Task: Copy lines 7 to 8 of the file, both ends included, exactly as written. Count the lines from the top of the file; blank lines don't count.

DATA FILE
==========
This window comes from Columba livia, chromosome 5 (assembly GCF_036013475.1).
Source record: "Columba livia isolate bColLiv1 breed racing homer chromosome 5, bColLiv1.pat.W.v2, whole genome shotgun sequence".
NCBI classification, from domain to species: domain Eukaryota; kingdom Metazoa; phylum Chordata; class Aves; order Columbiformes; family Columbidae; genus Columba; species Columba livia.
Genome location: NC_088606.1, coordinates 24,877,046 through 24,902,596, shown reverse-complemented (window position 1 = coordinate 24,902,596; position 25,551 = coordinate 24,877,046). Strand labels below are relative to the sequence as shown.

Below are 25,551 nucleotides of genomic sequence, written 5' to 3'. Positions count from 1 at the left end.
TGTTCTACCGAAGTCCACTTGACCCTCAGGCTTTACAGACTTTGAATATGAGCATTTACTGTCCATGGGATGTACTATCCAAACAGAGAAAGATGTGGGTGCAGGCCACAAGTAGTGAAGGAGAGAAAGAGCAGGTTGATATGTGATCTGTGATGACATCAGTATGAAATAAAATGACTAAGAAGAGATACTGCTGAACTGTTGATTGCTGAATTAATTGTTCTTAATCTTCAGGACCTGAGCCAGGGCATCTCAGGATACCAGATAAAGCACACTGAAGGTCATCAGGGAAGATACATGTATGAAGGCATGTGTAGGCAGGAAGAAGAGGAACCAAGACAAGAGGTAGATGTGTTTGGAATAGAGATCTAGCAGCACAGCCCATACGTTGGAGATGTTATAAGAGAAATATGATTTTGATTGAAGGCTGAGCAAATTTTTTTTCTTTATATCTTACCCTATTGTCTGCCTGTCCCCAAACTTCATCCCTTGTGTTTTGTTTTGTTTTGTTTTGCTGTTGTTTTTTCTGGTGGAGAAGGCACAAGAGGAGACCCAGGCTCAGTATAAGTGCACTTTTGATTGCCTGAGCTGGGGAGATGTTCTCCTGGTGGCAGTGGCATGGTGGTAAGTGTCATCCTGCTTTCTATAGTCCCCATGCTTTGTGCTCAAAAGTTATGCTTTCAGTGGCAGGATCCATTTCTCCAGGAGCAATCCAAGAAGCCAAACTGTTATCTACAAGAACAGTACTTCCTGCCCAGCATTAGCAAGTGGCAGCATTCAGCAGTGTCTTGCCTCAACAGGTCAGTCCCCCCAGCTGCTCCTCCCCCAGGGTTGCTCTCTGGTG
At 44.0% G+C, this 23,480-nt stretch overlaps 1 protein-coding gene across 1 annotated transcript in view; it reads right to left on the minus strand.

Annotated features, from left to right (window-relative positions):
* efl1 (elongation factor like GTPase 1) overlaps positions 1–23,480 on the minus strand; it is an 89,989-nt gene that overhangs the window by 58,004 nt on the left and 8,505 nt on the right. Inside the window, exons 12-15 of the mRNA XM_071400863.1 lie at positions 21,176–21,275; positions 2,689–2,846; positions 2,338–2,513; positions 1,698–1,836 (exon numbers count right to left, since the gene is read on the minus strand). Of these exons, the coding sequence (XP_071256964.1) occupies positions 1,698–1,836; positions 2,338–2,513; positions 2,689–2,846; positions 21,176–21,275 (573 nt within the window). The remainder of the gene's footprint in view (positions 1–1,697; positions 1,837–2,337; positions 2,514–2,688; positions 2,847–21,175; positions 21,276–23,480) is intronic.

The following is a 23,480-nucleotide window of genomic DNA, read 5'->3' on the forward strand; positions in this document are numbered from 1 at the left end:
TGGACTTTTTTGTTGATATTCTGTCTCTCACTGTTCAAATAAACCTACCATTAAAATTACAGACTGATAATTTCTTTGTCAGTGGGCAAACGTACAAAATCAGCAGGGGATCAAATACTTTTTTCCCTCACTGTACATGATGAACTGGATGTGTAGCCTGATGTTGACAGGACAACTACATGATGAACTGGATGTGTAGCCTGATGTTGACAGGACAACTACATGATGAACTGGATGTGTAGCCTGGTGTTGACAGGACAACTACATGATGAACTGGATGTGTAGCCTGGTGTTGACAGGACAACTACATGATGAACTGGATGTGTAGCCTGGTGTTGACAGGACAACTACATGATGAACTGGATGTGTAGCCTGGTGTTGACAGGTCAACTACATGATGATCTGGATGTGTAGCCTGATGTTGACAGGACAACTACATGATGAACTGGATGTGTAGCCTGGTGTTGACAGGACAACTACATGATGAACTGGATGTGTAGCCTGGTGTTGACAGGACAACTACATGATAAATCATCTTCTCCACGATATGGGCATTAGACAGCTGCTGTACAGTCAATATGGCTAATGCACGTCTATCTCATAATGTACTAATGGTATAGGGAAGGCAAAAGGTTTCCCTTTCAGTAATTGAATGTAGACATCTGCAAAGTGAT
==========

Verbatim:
At 44.0% G+C, this 23,480-nt stretch overlaps 1 protein-coding gene across 1 annotated transcript in view; it reads right to left on the minus strand.

Annotated features, from left to right (window-relative positions):